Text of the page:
Matt Forte already ranks as the No. 2 running back in Bears franchise history, trailing only Walter Payton in such things as career rushing yards, rushing TD’s, per-game yards from scrimmage average, 100-yard rushing games, and games with 150-plus total yards.
He will have difficulty catching Payton in most of those categories if only because the Bears’ offense ran almost entirely through Walter for much of his career. After his rookie season, Payton had just two seasons with fewer than 300 carries and both of those were strike years. Forte’s only 300-carry season was his rookie season (2008), and he is part of an offense that includes two Pro Bowl wide receivers and a tight end who caught more passes last season than Mike Ditka did in all but one in his Hall of Fame career.
But Forte is less concerned with specific numbers than with perhaps reaching an overriding one that will take care of others along the way.
“I think I can play 12 years,” Forte told CSNChicago.com. “I love this offense and we’re just getting started, too.”
Coincidentally, or maybe not, a run of 12 years would leave him one short of Payton. But Payton played until his number — age 34 — which is what Forte would be in year 12 of his "plan."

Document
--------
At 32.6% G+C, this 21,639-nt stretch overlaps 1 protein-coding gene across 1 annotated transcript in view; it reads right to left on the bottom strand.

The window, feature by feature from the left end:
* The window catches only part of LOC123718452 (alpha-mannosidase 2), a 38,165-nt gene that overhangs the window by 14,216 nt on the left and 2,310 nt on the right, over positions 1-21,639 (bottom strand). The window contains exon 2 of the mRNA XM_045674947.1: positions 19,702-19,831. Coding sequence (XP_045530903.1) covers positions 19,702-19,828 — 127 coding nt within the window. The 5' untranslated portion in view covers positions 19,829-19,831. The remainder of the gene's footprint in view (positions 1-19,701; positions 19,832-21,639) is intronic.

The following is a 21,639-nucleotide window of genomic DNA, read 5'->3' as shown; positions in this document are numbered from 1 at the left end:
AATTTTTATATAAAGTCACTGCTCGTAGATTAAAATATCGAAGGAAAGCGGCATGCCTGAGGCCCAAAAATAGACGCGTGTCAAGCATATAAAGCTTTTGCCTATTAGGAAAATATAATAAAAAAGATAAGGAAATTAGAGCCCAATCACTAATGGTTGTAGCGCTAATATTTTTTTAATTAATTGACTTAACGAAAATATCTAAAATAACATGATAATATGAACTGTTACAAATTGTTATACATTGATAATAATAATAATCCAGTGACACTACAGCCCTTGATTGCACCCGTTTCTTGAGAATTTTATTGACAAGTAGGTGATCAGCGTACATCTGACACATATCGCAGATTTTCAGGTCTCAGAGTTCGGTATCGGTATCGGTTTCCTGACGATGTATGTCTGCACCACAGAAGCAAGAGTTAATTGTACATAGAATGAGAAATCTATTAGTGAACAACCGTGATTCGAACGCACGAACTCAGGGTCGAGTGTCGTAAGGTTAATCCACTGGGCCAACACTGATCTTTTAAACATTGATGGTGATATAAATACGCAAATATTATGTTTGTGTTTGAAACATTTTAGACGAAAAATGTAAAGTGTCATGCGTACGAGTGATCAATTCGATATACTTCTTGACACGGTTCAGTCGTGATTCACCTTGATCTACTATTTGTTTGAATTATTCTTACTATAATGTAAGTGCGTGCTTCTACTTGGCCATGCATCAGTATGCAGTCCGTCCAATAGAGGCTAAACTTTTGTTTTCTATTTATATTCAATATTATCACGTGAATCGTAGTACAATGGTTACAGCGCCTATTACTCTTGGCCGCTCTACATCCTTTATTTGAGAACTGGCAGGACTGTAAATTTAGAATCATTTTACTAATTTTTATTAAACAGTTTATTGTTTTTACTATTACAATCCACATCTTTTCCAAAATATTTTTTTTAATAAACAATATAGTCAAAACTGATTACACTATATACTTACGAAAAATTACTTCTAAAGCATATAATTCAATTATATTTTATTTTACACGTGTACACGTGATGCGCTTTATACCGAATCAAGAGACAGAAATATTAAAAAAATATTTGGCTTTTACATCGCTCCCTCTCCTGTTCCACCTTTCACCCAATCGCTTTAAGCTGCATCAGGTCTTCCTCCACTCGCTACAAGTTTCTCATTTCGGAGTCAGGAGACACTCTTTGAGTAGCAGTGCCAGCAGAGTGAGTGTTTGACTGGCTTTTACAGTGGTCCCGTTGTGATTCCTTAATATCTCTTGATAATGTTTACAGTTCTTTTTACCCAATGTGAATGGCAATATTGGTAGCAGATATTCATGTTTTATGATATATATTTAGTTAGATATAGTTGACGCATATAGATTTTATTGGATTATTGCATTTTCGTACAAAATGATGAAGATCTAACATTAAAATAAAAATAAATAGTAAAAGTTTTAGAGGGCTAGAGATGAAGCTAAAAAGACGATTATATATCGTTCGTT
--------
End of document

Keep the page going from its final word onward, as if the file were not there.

Forte has laid out a strategy that would have made Payton proud. Walter had his legendary “Hill” in Barrington, a steep slope on which Payton would train far beyond the limits of teammates who tried it with him.
Forte has his own workout program but has added a pre-emptive element, that of working with a physical therapist not once, but twice a week.
“Most people wait until they have something wrong before they see someone,” Forte said. “I think it makes more sense to be working on things before they become problems and keeping them from becoming problems.”
Notably perhaps, some of the very reasons why Forte may not be able to reach Payton numbers — Martellus Bennett, Alshon Jeffery, Brandon Marshall, to name a few — could be his biggest asset in reaching his 12-year target.
Forte had his least-productive season in year two, the one after his 316-carry rookie year. He netted 1,400 yards from scrimmage, a career low, and just four TDs, matching the career-low of 2012 when he missed four games with a knee injury.
The more the ball is spread around to the offense’s target-rich environment, the better the chances of Forte hitting a career length that would be exactly double the average (six years) for a player making an NFL roster his rookie season.